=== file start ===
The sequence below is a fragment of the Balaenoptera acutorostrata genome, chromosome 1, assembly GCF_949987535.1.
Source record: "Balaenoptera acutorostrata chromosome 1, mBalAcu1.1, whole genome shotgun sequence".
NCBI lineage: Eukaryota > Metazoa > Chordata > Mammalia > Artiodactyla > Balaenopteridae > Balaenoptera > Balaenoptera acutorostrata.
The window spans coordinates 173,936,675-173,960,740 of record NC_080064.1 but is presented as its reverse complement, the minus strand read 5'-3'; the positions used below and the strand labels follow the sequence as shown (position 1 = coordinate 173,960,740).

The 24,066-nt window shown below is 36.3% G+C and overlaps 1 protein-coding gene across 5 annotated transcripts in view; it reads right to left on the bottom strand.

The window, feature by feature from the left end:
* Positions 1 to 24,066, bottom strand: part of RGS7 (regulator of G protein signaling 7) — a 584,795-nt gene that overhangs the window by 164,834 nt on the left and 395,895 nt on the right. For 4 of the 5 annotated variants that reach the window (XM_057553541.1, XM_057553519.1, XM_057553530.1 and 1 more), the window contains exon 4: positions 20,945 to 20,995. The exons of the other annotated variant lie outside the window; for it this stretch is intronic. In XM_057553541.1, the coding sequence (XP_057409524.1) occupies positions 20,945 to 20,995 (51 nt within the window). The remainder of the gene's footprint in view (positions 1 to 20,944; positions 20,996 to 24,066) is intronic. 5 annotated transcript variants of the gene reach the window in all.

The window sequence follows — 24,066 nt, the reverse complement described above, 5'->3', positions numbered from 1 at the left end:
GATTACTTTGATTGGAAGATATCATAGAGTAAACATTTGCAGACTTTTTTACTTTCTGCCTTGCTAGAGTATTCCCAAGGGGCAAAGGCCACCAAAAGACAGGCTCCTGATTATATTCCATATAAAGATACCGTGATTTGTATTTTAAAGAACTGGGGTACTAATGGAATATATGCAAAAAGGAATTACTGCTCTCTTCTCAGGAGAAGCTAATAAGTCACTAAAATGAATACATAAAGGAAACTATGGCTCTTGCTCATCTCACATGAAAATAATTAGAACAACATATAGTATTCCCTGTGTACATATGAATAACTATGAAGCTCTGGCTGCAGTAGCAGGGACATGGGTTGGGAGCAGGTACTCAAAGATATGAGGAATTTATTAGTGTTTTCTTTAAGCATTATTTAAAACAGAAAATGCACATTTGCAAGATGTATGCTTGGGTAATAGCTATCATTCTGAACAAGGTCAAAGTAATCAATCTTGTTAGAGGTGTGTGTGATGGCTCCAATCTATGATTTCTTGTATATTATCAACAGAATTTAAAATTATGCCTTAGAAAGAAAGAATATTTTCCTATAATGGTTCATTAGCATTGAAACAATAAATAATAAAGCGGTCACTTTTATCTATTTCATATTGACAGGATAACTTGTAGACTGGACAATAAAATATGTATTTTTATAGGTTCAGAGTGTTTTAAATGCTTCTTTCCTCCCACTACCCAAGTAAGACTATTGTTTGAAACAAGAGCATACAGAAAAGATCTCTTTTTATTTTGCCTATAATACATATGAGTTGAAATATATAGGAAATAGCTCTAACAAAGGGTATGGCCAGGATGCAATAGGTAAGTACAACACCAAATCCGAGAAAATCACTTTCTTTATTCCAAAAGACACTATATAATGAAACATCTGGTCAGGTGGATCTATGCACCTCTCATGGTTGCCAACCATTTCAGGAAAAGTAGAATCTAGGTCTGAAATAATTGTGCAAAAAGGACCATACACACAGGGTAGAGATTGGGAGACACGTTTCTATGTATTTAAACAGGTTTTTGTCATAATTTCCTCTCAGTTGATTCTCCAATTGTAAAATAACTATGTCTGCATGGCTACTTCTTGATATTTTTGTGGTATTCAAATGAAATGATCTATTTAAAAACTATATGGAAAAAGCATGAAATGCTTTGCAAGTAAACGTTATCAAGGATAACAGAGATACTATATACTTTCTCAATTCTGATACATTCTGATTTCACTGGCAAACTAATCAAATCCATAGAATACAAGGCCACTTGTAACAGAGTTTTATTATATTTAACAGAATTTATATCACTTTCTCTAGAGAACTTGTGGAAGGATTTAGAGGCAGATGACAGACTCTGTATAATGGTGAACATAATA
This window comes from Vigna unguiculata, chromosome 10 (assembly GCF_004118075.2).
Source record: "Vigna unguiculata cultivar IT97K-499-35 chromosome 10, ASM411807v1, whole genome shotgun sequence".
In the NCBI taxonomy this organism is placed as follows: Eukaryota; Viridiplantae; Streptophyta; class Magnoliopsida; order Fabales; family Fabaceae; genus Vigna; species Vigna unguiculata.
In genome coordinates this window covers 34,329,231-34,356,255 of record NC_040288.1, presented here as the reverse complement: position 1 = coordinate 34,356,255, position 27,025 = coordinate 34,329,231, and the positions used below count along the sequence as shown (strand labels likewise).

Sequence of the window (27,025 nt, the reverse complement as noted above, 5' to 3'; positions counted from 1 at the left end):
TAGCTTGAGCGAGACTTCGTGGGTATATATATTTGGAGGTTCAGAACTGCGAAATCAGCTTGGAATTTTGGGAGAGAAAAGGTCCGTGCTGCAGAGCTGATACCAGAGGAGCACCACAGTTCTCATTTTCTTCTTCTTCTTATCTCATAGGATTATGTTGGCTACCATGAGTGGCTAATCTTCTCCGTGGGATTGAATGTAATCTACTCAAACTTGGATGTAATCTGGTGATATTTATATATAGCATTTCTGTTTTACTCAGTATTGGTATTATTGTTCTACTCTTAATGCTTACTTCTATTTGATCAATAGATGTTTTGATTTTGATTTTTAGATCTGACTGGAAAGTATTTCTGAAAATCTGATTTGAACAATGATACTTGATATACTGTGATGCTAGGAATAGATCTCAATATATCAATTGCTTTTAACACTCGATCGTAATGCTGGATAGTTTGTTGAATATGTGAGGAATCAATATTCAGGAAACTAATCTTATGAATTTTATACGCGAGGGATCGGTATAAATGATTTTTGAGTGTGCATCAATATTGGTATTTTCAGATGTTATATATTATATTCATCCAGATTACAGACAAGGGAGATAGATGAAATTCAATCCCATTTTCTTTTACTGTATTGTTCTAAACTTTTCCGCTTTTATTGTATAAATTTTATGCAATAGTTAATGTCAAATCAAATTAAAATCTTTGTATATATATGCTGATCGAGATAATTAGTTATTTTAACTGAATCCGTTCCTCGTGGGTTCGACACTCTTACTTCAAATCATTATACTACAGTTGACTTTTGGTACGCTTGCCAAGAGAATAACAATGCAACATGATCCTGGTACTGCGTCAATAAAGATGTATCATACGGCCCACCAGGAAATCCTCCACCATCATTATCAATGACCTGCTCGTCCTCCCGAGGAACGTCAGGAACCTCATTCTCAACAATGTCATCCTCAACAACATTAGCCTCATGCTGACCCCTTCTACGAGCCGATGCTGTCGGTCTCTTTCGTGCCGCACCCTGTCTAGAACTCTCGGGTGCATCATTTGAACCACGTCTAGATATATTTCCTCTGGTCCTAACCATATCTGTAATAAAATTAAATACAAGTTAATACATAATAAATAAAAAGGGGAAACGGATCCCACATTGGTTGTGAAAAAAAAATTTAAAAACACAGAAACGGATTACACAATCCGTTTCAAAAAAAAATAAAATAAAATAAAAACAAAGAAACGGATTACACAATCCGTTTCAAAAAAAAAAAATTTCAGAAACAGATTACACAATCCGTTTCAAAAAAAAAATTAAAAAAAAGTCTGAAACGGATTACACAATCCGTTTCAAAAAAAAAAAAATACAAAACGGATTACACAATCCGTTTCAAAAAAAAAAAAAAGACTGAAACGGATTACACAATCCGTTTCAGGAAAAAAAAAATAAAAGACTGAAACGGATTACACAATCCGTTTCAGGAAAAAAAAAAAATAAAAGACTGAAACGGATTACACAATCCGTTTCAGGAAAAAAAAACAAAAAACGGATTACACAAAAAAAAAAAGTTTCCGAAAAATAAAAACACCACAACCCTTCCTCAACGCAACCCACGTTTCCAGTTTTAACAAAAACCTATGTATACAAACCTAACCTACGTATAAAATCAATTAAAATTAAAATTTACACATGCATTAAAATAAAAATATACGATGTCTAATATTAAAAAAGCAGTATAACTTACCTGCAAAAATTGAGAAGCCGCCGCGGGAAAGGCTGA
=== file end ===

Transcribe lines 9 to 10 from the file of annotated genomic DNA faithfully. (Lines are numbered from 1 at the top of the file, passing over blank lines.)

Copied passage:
GATTACTTTGATTGGAAGATATCATAGAGTAAACATTTGCAGACTTTTTTACTTTCTGCCTTGCTAGAGTATTCCCAAGGGGCAAAGGCCACCAAAAGACAGGCTCCTGATTATATTCCATATAAAGATACCGTGATTTGTATTTTAAAGAACTGGGGTACTAATGGAATATATGCAAAAAGGAATTACTGCTCTCTTCTCAGGAGAAGCTAATAAGTCACTAAAATGAATACATAAAGGAAACTATGGCTCTTGCTCATCTCACATGAAAATAATTAGAACAACATATAGTATTCCCTGTGTACATATGAATAACTATGAAGCTCTGGCTGCAGTAGCAGGGACATGGGTTGGGAGCAGGTACTCAAAGATATGAGGAATTTATTAGTGTTTTCTTTAAGCATTATTTAAAACAGAAAATGCACATTTGCAAGATGTATGCTTGGGTAATAGCTATCATTCTGAACAAGGTCAAAGTAATCAATCTTGTTAGAGGTGTGTGTGATGGCTCCAATCTATGATTTCTTGTATATTATCAACAGAATTTAAAATTATGCCTTAGAAAGAAAGAATATTTTCCTATAATGGTTCATTAGCATTGAAACAATAAATAATAAAGCGGTCACTTTTATCTATTTCATATTGACAGGATAACTTGTAGACTGGACAATAAAATATGTATTTTTATAGGTTCAGAGTGTTTTAAATGCTTCTTTCCTCCCACTACCCAAGTAAGACTATTGTTTGAAACAAGAGCATACAGAAAAGATCTCTTTTTATTTTGCCTATAATACATATGAGTTGAAATATATAGGAAATAGCTCTAACAAAGGGTATGGCCAGGATGCAATAGGTAAGTACAACACCAAATCCGAGAAAATCACTTTCTTTATTCCAAAAGACACTATATAATGAAACATCTGGTCAGGTGGATCTATGCACCTCTCATGGTTGCCAACCATTTCAGGAAAAGTAGAATCTAGGTCTGAAATAATTGTGCAAAAAGGACCATACACACAGGGTAGAGATTGGGAGACACGTTTCTATGTATTTAAACAGGTTTTTGTCATAATTTCCTCTCAGTTGATTCTCCAATTGTAAAATAACTATGTCTGCATGGCTACTTCTTGATATTTTTGTGGTATTCAAATGAAATGATCTATTTAAAAACTATATGGAAAAAGCATGAAATGCTTTGCAAGTAAACGTTATCAAGGATAACAGAGATACTATATACTTTCTCAATTCTGATACATTCTGATTTCACTGGCAAACTAATCAAATCCATAGAATACAAGGCCACTTGTAACAGAGTTTTATTATATTTAACAGAATTTATATCACTTTCTCTAGAGAACTTGTGGAAGGATTTAGAGGCAGATGACAGACTCTGTATAATGGTGAACATAATA
This window comes from Vigna unguiculata, chromosome 10 (assembly GCF_004118075.2).